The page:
CCGSD proposes coin to mark 50th anniversary of 1969 Criminal Code amendments

“… there’s no place for the state in the bedrooms of the nation.” – Then-Justice Minister Pierre Trudeau in 1967, the year he introduced his Omnibus Bill (also known as Bill C-150)

The Canadian Centre for Gender and Sexual Diversity (CCGSD) has submitted a proposal to the Royal Canadian Mint in an ongoing campaign to commemorate the 1969 amendments to the Criminal Code of Canada with a coin.

The CCGSD proposed both a stamp and coin be issued by Canada Post and the Royal Canadian Mint, respectively, in 2019. Both proposals were submitted in September 2016.

“Seeing yourself reflected in a stamp, in a coin, in a symbol, is very important to queer and trans people who often don’t see themselves included,” said CCGSD Executive Director Jeremy Dias in an interview with Daily Xtra. “Now is a great time for queer and trans people to sort of take into account where our human-rights movement has been going for the past 50 years.”

From Canadian Confederation in 1867 until 1969—a period of 102 years—homosexuality was punishable by up to 14 years in prison; however, in 1969, the Criminal Code was amended with many changes, including decriminalizing acts of sodomy between consenting adults of at least 21 years of age.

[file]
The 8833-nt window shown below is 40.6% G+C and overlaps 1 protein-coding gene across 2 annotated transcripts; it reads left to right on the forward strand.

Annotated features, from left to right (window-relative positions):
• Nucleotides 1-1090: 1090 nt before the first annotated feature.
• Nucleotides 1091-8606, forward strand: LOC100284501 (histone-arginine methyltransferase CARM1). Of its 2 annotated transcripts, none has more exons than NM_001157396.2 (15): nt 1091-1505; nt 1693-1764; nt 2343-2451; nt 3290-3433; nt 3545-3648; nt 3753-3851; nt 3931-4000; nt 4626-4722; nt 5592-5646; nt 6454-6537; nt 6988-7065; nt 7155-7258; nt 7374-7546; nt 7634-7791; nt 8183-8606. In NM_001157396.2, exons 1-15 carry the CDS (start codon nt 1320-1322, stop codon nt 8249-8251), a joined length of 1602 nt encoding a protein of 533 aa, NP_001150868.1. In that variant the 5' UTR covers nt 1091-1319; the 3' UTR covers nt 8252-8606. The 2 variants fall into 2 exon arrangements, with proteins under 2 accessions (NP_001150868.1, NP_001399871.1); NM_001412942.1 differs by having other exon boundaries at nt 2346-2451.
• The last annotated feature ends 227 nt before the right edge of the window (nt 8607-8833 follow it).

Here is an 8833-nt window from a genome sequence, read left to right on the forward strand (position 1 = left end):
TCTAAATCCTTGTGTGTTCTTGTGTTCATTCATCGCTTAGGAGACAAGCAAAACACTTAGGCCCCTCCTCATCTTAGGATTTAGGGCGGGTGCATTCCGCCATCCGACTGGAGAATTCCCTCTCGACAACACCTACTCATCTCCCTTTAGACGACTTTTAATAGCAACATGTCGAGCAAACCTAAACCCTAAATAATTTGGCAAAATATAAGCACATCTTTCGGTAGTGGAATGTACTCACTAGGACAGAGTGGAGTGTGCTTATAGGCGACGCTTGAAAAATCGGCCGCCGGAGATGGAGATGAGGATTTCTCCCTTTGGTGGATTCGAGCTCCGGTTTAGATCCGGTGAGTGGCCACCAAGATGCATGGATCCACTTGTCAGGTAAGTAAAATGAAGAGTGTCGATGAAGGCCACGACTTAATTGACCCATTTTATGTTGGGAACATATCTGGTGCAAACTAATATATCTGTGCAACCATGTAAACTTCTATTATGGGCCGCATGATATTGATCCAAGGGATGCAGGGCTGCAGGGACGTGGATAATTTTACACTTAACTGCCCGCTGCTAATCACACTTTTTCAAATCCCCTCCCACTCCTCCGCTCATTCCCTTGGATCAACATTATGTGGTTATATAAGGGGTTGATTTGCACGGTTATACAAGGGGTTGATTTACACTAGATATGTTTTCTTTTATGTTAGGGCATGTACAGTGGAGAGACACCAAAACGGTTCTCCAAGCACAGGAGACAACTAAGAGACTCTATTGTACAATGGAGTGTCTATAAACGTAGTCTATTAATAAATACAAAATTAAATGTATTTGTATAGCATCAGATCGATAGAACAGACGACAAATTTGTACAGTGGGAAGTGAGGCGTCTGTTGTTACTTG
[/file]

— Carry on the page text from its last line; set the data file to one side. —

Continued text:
As noted by CBC, the bill “did not attempt to decriminalize homosexuality but instead established a distinction between public and private sexual acts. The bill only stated that certain sexual acts (such as sodomy) between consenting (homosexual or heterosexual) adults aged 21 years or older, when performed in private, were legal. The presence of more than two people made such acts ‘public’ and therefore still considered illegal.”

On Dec. 19, 1968, then-prime minister John Turner tabled Bill C-150, which proposed a 120-clause amendment to the Criminal Code of Canada. Aside from homosexuality, the amendments also updated abortion laws and gun ownership restrictions; legalized lotteries; and allowed police to perform breathalyser tests on suspected drunk drivers if there’s reasonable and probable cause.

“We need to recognize 1969 as what it was,” Dias told Daily Xtra. “It was a step; it didn’t do everything.”

According to the Daily Extra report, the CCGSD proposed a theme to Canada Post and the Mint but did not include suggestions for specific images. The group also plans to ask the Department of Canadian Heritage to make 2019 an official anniversary of the 1969 law changes.

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